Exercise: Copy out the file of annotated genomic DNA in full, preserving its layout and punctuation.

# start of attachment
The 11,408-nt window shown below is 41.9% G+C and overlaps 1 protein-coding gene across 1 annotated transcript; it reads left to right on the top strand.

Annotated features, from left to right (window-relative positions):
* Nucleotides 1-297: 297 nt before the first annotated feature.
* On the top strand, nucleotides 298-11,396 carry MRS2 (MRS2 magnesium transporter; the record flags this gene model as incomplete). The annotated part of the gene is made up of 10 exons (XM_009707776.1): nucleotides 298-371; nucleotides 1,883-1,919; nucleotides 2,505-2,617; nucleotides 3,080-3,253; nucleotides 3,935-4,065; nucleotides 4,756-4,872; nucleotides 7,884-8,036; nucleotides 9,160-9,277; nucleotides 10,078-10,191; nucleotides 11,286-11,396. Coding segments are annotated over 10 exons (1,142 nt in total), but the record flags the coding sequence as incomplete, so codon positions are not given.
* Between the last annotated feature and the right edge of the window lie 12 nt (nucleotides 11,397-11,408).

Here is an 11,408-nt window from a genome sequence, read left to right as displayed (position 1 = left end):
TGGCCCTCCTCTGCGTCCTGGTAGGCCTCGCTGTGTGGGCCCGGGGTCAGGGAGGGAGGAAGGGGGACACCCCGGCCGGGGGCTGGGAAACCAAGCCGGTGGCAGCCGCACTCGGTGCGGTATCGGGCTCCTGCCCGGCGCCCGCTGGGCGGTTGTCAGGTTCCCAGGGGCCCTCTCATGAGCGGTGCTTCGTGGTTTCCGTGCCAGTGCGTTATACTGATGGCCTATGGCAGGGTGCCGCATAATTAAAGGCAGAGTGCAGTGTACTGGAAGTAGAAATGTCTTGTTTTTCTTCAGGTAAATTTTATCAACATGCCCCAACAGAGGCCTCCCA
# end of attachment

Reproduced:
The 11,408-nt window shown below is 41.9% G+C and overlaps 1 protein-coding gene across 1 annotated transcript; it reads left to right on the top strand.

Annotated features, from left to right (window-relative positions):
* Nucleotides 1-297: 297 nt before the first annotated feature.
* On the top strand, nucleotides 298-11,396 carry MRS2 (MRS2 magnesium transporter; the record flags this gene model as incomplete). The annotated part of the gene is made up of 10 exons (XM_009707776.1): nucleotides 298-371; nucleotides 1,883-1,919; nucleotides 2,505-2,617; nucleotides 3,080-3,253; nucleotides 3,935-4,065; nucleotides 4,756-4,872; nucleotides 7,884-8,036; nucleotides 9,160-9,277; nucleotides 10,078-10,191; nucleotides 11,286-11,396. Coding segments are annotated over 10 exons (1,142 nt in total), but the record flags the coding sequence as incomplete, so codon positions are not given.
* Between the last annotated feature and the right edge of the window lie 12 nt (nucleotides 11,397-11,408).

Here is an 11,408-nt window from a genome sequence, read left to right as displayed (position 1 = left end):
TGGCCCTCCTCTGCGTCCTGGTAGGCCTCGCTGTGTGGGCCCGGGGTCAGGGAGGGAGGAAGGGGGACACCCCGGCCGGGGGCTGGGAAACCAAGCCGGTGGCAGCCGCACTCGGTGCGGTATCGGGCTCCTGCCCGGCGCCCGCTGGGCGGTTGTCAGGTTCCCAGGGGCCCTCTCATGAGCGGTGCTTCGTGGTTTCCGTGCCAGTGCGTTATACTGATGGCCTATGGCAGGGTGCCGCATAATTAAAGGCAGAGTGCAGTGTACTGGAAGTAGAAATGTCTTGTTTTTCTTCAGGTAAATTTTATCAACATGCCCCAACAGAGGCCTCCCA